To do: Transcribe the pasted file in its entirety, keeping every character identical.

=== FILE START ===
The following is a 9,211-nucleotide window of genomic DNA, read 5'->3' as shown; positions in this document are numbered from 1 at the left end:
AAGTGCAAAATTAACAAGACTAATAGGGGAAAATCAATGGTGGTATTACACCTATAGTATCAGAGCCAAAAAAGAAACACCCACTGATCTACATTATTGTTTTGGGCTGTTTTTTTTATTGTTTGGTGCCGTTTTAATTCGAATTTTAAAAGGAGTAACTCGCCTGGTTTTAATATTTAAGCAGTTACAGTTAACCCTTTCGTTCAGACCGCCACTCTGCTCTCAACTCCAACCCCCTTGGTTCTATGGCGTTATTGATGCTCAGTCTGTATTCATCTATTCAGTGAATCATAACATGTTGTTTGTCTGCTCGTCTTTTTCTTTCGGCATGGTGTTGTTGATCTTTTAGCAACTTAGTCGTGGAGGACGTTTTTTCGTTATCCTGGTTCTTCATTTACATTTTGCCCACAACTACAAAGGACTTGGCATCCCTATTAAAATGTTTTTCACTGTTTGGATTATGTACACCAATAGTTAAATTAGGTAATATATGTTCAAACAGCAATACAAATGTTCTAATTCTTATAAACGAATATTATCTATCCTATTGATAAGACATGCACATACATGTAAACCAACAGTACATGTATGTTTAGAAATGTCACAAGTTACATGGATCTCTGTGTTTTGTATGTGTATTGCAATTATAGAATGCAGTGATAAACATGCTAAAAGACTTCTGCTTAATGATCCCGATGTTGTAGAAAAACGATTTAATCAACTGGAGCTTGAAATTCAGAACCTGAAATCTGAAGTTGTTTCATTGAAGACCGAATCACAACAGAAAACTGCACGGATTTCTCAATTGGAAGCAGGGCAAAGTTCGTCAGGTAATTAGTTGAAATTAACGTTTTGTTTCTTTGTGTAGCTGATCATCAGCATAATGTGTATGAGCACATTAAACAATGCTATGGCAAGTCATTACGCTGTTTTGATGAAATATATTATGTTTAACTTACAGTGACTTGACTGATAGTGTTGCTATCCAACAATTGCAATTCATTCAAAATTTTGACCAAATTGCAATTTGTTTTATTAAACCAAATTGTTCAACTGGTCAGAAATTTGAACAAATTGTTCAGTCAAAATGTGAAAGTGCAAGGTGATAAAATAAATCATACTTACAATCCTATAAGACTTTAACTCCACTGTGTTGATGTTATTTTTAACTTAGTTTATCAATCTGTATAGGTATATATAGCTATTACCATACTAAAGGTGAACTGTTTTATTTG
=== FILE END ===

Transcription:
The following is a 9,211-nucleotide window of genomic DNA, read 5'->3' as shown; positions in this document are numbered from 1 at the left end:
AAGTGCAAAATTAACAAGACTAATAGGGGAAAATCAATGGTGGTATTACACCTATAGTATCAGAGCCAAAAAAGAAACACCCACTGATCTACATTATTGTTTTGGGCTGTTTTTTTTATTGTTTGGTGCCGTTTTAATTCGAATTTTAAAAGGAGTAACTCGCCTGGTTTTAATATTTAAGCAGTTACAGTTAACCCTTTCGTTCAGACCGCCACTCTGCTCTCAACTCCAACCCCCTTGGTTCTATGGCGTTATTGATGCTCAGTCTGTATTCATCTATTCAGTGAATCATAACATGTTGTTTGTCTGCTCGTCTTTTTCTTTCGGCATGGTGTTGTTGATCTTTTAGCAACTTAGTCGTGGAGGACGTTTTTTCGTTATCCTGGTTCTTCATTTACATTTTGCCCACAACTACAAAGGACTTGGCATCCCTATTAAAATGTTTTTCACTGTTTGGATTATGTACACCAATAGTTAAATTAGGTAATATATGTTCAAACAGCAATACAAATGTTCTAATTCTTATAAACGAATATTATCTATCCTATTGATAAGACATGCACATACATGTAAACCAACAGTACATGTATGTTTAGAAATGTCACAAGTTACATGGATCTCTGTGTTTTGTATGTGTATTGCAATTATAGAATGCAGTGATAAACATGCTAAAAGACTTCTGCTTAATGATCCCGATGTTGTAGAAAAACGATTTAATCAACTGGAGCTTGAAATTCAGAACCTGAAATCTGAAGTTGTTTCATTGAAGACCGAATCACAACAGAAAACTGCACGGATTTCTCAATTGGAAGCAGGGCAAAGTTCGTCAGGTAATTAGTTGAAATTAACGTTTTGTTTCTTTGTGTAGCTGATCATCAGCATAATGTGTATGAGCACATTAAACAATGCTATGGCAAGTCATTACGCTGTTTTGATGAAATATATTATGTTTAACTTACAGTGACTTGACTGATAGTGTTGCTATCCAACAATTGCAATTCATTCAAAATTTTGACCAAATTGCAATTTGTTTTATTAAACCAAATTGTTCAACTGGTCAGAAATTTGAACAAATTGTTCAGTCAAAATGTGAAAGTGCAAGGTGATAAAATAAATCATACTTACAATCCTATAAGACTTTAACTCCACTGTGTTGATGTTATTTTTAACTTAGTTTATCAATCTGTATAGGTATATATAGCTATTACCATACTAAAGGTGAACTGTTTTATTTG